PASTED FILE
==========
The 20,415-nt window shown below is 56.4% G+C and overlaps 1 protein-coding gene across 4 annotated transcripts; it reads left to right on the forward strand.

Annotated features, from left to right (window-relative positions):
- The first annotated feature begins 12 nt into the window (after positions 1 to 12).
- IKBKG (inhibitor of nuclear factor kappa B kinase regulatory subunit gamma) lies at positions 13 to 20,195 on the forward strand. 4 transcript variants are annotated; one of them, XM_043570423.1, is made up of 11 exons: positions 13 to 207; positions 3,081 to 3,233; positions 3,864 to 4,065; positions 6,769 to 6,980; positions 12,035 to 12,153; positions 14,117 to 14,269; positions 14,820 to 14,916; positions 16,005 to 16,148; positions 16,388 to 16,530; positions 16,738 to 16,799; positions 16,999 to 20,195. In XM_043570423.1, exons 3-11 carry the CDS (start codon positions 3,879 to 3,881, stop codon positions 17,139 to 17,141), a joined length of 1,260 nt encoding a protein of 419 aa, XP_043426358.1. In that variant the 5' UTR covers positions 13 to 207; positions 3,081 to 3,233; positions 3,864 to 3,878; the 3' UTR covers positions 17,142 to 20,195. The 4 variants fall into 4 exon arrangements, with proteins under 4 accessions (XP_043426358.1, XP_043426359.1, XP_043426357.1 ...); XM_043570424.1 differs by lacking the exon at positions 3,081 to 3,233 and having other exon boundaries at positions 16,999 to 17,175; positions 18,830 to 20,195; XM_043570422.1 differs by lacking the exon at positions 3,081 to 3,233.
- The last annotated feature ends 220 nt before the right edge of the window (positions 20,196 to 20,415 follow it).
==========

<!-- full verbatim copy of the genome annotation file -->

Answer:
The 20,415-nt window shown below is 56.4% G+C and overlaps 1 protein-coding gene across 4 annotated transcripts; it reads left to right on the forward strand.

Annotated features, from left to right (window-relative positions):
- The first annotated feature begins 12 nt into the window (after positions 1 to 12).
- IKBKG (inhibitor of nuclear factor kappa B kinase regulatory subunit gamma) lies at positions 13 to 20,195 on the forward strand. 4 transcript variants are annotated; one of them, XM_043570423.1, is made up of 11 exons: positions 13 to 207; positions 3,081 to 3,233; positions 3,864 to 4,065; positions 6,769 to 6,980; positions 12,035 to 12,153; positions 14,117 to 14,269; positions 14,820 to 14,916; positions 16,005 to 16,148; positions 16,388 to 16,530; positions 16,738 to 16,799; positions 16,999 to 20,195. In XM_043570423.1, exons 3-11 carry the CDS (start codon positions 3,879 to 3,881, stop codon positions 17,139 to 17,141), a joined length of 1,260 nt encoding a protein of 419 aa, XP_043426358.1. In that variant the 5' UTR covers positions 13 to 207; positions 3,081 to 3,233; positions 3,864 to 3,878; the 3' UTR covers positions 17,142 to 20,195. The 4 variants fall into 4 exon arrangements, with proteins under 4 accessions (XP_043426358.1, XP_043426359.1, XP_043426357.1 ...); XM_043570424.1 differs by lacking the exon at positions 3,081 to 3,233 and having other exon boundaries at positions 16,999 to 17,175; positions 18,830 to 20,195; XM_043570422.1 differs by lacking the exon at positions 3,081 to 3,233.
- The last annotated feature ends 220 nt before the right edge of the window (positions 20,196 to 20,415 follow it).